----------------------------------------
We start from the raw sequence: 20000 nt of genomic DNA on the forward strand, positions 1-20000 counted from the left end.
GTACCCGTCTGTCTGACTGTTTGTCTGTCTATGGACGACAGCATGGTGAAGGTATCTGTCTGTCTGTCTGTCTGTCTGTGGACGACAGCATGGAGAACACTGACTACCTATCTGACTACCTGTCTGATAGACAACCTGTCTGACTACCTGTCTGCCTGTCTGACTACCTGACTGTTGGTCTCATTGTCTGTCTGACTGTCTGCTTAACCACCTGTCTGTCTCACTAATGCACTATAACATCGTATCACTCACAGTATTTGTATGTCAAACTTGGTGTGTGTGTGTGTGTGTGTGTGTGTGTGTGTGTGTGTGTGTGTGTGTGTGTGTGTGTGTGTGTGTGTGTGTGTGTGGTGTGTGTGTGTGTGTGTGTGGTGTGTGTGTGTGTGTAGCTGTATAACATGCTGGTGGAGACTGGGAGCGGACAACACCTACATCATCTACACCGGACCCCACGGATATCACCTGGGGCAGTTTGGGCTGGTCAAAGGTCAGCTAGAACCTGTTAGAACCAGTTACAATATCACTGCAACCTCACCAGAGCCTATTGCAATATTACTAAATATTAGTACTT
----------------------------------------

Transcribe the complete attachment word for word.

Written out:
We start from the raw sequence: 20000 nt of genomic DNA on the forward strand, positions 1-20000 counted from the left end.
GTACCCGTCTGTCTGACTGTTTGTCTGTCTATGGACGACAGCATGGTGAAGGTATCTGTCTGTCTGTCTGTCTGTCTGTGGACGACAGCATGGAGAACACTGACTACCTATCTGACTACCTGTCTGATAGACAACCTGTCTGACTACCTGTCTGCCTGTCTGACTACCTGACTGTTGGTCTCATTGTCTGTCTGACTGTCTGCTTAACCACCTGTCTGTCTCACTAATGCACTATAACATCGTATCACTCACAGTATTTGTATGTCAAACTTGGTGTGTGTGTGTGTGTGTGTGTGTGTGTGTGTGTGTGTGTGTGTGTGTGTGTGTGTGTGTGTGTGTGTGTGTGTGTGGTGTGTGTGTGTGTGTGTGTGGTGTGTGTGTGTGTGTAGCTGTATAACATGCTGGTGGAGACTGGGAGCGGACAACACCTACATCATCTACACCGGACCCCACGGATATCACCTGGGGCAGTTTGGGCTGGTCAAAGGTCAGCTAGAACCTGTTAGAACCAGTTACAATATCACTGCAACCTCACCAGAGCCTATTGCAATATTACTAAATATTAGTACTT